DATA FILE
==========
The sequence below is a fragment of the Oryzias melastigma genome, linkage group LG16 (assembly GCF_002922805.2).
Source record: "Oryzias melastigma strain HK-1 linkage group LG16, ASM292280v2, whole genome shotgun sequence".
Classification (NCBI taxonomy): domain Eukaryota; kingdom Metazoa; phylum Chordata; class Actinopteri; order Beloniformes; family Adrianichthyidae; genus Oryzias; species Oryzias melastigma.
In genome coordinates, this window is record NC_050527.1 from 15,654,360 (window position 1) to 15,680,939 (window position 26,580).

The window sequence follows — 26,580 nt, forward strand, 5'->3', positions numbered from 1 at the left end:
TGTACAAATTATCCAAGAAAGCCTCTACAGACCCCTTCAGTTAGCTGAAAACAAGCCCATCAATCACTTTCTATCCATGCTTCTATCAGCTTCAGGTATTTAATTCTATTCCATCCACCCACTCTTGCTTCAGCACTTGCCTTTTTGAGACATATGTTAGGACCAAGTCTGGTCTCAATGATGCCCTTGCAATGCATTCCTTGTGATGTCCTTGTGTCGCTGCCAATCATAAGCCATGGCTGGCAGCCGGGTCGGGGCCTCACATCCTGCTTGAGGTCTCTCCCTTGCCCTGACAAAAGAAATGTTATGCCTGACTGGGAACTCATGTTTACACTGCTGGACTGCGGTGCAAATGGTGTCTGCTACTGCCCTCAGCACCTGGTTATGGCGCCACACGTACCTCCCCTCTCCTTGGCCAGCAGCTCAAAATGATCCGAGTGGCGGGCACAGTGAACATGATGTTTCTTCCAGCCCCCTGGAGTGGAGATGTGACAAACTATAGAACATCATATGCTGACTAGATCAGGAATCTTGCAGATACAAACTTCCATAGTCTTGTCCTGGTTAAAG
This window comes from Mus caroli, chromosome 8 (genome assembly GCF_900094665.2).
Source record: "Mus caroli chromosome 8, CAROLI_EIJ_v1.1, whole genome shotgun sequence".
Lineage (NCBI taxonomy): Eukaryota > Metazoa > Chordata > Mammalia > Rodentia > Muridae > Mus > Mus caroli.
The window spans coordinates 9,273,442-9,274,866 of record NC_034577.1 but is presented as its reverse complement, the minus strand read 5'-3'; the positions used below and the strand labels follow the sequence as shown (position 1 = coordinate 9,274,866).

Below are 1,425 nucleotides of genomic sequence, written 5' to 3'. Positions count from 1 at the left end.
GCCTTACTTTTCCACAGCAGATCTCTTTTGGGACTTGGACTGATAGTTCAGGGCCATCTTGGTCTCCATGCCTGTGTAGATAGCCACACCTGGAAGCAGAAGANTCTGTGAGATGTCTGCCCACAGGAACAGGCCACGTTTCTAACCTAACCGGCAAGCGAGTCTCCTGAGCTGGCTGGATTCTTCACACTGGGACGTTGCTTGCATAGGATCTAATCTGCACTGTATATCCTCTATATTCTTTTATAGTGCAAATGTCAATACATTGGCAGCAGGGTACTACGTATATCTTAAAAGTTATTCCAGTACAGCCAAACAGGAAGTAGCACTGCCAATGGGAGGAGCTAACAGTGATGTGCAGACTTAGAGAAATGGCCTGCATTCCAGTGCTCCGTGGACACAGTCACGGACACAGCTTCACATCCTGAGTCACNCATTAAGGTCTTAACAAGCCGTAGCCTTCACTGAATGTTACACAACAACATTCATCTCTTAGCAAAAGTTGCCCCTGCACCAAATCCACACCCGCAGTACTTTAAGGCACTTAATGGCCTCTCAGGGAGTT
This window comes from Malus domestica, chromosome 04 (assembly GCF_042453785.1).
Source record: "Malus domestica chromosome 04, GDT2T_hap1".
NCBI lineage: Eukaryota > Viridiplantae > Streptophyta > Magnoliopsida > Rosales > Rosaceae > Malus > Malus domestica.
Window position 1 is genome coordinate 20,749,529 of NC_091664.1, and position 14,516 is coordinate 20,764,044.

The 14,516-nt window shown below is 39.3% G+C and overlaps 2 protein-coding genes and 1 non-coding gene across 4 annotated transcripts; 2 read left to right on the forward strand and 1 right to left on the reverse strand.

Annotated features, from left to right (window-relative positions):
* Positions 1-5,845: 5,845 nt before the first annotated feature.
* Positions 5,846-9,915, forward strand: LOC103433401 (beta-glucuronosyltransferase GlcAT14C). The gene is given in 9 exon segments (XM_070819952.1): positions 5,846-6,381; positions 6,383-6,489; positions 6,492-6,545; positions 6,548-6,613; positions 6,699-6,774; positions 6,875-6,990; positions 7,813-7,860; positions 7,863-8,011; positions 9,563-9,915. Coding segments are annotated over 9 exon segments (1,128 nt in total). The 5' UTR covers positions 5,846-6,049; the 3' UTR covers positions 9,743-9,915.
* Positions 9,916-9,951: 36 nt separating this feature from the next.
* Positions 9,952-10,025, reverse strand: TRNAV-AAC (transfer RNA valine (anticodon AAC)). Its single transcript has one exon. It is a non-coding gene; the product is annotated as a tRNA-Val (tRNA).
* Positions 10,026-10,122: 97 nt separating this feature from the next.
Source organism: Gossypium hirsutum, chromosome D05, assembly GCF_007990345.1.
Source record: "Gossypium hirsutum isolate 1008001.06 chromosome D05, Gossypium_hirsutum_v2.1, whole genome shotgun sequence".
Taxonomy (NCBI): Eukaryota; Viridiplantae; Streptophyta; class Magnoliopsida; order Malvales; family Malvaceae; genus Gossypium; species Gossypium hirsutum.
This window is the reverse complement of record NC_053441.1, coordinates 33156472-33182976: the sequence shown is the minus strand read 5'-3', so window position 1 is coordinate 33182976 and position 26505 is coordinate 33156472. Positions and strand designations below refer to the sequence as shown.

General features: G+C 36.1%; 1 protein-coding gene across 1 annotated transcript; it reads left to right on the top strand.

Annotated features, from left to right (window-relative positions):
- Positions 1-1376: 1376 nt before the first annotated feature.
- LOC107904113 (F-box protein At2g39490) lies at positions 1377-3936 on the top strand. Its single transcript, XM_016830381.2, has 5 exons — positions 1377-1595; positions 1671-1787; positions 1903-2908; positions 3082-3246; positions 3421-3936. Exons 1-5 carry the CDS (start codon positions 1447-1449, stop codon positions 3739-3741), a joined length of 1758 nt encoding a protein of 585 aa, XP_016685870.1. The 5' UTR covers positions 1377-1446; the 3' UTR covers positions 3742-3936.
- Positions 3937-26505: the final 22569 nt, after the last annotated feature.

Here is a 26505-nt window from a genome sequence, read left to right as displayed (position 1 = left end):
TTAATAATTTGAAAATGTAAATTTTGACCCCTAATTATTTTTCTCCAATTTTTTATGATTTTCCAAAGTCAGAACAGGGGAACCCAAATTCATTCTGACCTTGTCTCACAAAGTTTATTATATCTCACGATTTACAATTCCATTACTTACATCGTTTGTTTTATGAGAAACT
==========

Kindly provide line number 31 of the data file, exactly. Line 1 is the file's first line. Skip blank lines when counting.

- LOC107904113 (F-box protein At2g39490) lies at positions 1377-3936 on the top strand. Its single transcript, XM_016830381.2, has 5 exons — positions 1377-1595; positions 1671-1787; positions 1903-2908; positions 3082-3246; positions 3421-3936. Exons 1-5 carry the CDS (start codon positions 1447-1449, stop codon positions 3739-3741), a joined length of 1758 nt encoding a protein of 585 aa, XP_016685870.1. The 5' UTR covers positions 1377-1446; the 3' UTR covers positions 3742-3936.